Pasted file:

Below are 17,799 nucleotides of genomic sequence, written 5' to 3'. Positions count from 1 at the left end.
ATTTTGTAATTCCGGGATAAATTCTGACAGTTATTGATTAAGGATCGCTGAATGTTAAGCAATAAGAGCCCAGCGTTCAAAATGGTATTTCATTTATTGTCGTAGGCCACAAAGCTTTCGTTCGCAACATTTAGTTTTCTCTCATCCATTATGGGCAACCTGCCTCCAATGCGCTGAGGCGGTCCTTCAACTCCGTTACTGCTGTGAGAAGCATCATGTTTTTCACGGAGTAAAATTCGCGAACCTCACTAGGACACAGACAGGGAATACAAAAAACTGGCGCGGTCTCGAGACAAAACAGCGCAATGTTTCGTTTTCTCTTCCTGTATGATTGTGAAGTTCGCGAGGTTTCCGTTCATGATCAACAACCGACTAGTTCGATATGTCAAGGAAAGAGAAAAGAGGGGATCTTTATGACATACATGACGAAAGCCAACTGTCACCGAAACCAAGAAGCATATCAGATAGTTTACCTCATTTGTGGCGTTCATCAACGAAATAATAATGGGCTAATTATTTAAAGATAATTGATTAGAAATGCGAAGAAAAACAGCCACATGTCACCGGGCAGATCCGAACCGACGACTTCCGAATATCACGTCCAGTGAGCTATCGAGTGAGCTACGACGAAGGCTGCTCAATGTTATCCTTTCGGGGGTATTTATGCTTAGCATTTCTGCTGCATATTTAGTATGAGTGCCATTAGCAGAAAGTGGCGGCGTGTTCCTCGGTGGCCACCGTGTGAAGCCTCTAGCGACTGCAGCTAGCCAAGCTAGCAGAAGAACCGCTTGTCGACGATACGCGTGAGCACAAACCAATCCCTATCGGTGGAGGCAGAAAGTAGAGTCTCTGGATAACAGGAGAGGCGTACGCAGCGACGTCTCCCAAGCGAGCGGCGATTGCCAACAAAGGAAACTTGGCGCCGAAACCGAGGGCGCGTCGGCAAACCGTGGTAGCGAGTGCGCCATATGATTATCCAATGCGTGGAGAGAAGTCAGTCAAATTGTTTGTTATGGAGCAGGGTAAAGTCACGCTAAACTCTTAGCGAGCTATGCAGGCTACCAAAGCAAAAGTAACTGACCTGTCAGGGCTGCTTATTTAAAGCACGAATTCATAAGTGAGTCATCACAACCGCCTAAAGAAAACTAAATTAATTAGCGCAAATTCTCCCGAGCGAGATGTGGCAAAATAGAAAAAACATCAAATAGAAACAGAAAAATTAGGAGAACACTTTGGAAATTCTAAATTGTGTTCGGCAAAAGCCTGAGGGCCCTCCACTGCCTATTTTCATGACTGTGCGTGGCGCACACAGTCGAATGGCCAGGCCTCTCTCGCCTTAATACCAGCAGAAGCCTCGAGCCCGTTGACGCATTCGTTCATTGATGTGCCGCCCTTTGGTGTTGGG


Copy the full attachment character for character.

Below are 17,799 nucleotides of genomic sequence, written 5' to 3'. Positions count from 1 at the left end.
ATTTTGTAATTCCGGGATAAATTCTGACAGTTATTGATTAAGGATCGCTGAATGTTAAGCAATAAGAGCCCAGCGTTCAAAATGGTATTTCATTTATTGTCGTAGGCCACAAAGCTTTCGTTCGCAACATTTAGTTTTCTCTCATCCATTATGGGCAACCTGCCTCCAATGCGCTGAGGCGGTCCTTCAACTCCGTTACTGCTGTGAGAAGCATCATGTTTTTCACGGAGTAAAATTCGCGAACCTCACTAGGACACAGACAGGGAATACAAAAAACTGGCGCGGTCTCGAGACAAAACAGCGCAATGTTTCGTTTTCTCTTCCTGTATGATTGTGAAGTTCGCGAGGTTTCCGTTCATGATCAACAACCGACTAGTTCGATATGTCAAGGAAAGAGAAAAGAGGGGATCTTTATGACATACATGACGAAAGCCAACTGTCACCGAAACCAAGAAGCATATCAGATAGTTTACCTCATTTGTGGCGTTCATCAACGAAATAATAATGGGCTAATTATTTAAAGATAATTGATTAGAAATGCGAAGAAAAACAGCCACATGTCACCGGGCAGATCCGAACCGACGACTTCCGAATATCACGTCCAGTGAGCTATCGAGTGAGCTACGACGAAGGCTGCTCAATGTTATCCTTTCGGGGGTATTTATGCTTAGCATTTCTGCTGCATATTTAGTATGAGTGCCATTAGCAGAAAGTGGCGGCGTGTTCCTCGGTGGCCACCGTGTGAAGCCTCTAGCGACTGCAGCTAGCCAAGCTAGCAGAAGAACCGCTTGTCGACGATACGCGTGAGCACAAACCAATCCCTATCGGTGGAGGCAGAAAGTAGAGTCTCTGGATAACAGGAGAGGCGTACGCAGCGACGTCTCCCAAGCGAGCGGCGATTGCCAACAAAGGAAACTTGGCGCCGAAACCGAGGGCGCGTCGGCAAACCGTGGTAGCGAGTGCGCCATATGATTATCCAATGCGTGGAGAGAAGTCAGTCAAATTGTTTGTTATGGAGCAGGGTAAAGTCACGCTAAACTCTTAGCGAGCTATGCAGGCTACCAAAGCAAAAGTAACTGACCTGTCAGGGCTGCTTATTTAAAGCACGAATTCATAAGTGAGTCATCACAACCGCCTAAAGAAAACTAAATTAATTAGCGCAAATTCTCCCGAGCGAGATGTGGCAAAATAGAAAAAACATCAAATAGAAACAGAAAAATTAGGAGAACACTTTGGAAATTCTAAATTGTGTTCGGCAAAAGCCTGAGGGCCCTCCACTGCCTATTTTCATGACTGTGCGTGGCGCACACAGTCGAATGGCCAGGCCTCTCTCGCCTTAATACCAGCAGAAGCCTCGAGCCCGTTGACGCATTCGTTCATTGATGTGCCGCCCTTTGGTGTTGGG